Orange and blue were the new black Thursday night when Piper Kerman, the author of the book that inspired the Netflix series, spoke in Gainesville.
Kerman talked about the lack of justice in the criminal justice system for frank, a three-day gathering that aims to solve some of the biggest problems facing society.
UF students and top social change communicators from around the country spent the last two days at the Hippodrome State Theatre working toward that goal.
“We wanted to bring those social change communicators together to help them share the best of what they know and strengthen our field,” said UF professor Ann Christiano, who helped organize the event.
Kerman’s book follows that philosophy, as she reflects on her time in prison to explore the “extreme injustice and inequality” for prisoners and make those issues more accessible to readers.
“The best public interest communications efforts are fundamentally narrative,” Kerman said. “Human beings are hardwired to be interested in stories first.”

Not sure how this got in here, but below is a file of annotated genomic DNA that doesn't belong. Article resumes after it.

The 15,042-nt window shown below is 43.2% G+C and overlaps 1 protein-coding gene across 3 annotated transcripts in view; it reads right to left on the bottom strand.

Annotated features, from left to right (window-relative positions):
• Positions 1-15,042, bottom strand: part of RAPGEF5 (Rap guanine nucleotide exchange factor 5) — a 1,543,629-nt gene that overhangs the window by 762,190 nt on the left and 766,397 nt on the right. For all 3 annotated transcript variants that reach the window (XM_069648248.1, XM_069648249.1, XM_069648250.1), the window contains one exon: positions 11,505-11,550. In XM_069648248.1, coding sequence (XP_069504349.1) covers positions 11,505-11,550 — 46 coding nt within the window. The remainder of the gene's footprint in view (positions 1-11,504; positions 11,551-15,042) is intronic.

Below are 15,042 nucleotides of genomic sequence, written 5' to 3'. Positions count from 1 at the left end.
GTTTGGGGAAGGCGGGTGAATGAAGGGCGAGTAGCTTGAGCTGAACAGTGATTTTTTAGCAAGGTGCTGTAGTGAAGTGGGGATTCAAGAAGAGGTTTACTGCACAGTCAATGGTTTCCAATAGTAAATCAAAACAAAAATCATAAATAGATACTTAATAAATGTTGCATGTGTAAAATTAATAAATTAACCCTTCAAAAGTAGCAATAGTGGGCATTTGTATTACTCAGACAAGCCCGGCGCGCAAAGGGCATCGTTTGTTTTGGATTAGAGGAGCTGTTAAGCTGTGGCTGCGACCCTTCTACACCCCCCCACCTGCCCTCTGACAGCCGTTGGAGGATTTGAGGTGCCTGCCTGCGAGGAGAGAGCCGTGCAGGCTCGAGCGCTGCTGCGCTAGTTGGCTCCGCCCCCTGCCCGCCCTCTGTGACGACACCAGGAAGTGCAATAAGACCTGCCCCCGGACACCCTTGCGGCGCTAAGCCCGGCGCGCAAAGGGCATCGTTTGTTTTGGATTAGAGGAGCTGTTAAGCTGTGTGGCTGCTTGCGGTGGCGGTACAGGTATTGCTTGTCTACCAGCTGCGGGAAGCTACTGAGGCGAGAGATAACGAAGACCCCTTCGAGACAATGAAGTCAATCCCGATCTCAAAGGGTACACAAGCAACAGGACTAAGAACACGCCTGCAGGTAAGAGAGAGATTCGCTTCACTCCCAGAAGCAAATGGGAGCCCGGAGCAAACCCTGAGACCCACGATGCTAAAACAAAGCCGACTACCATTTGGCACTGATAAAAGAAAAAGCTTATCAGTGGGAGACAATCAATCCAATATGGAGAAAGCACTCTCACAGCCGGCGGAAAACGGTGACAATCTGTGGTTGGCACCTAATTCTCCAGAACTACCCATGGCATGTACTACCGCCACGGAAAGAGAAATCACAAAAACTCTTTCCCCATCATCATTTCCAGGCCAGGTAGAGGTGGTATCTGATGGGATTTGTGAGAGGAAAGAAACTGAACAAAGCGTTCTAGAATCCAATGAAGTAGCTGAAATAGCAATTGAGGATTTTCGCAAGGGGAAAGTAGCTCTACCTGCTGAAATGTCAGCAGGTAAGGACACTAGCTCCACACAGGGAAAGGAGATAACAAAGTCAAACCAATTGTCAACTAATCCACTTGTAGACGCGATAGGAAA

UF’s College of Journalism and Communication is hosting frank at the Hippodrome to honor the life and legacy of its namesake, UF alumnus Frank Karel.
Karel spent his life pioneering the field of public interest communications, inspiring a loyal group of followers through his groundbreaking use of communication to drive positive social change.
Christiano worked with Karel before he died in 2009.
“What Frank Karel was as a person, we aspire to be as a field,” she said.
In 2007, a fund endowed a professorship to ensure that someone could continue Frank’s work.
Christiano was chosen as the inaugural Frank Karel Chair in Public Interest Communications, making her the world’s first and only endowed chair in that field.
She said frank is one of the ways she is using her position to shape the field and share Karel’s story.
[A version of this story ran on page 8 on 2/28/2014 under the headline "Communicators gather for frank talk"]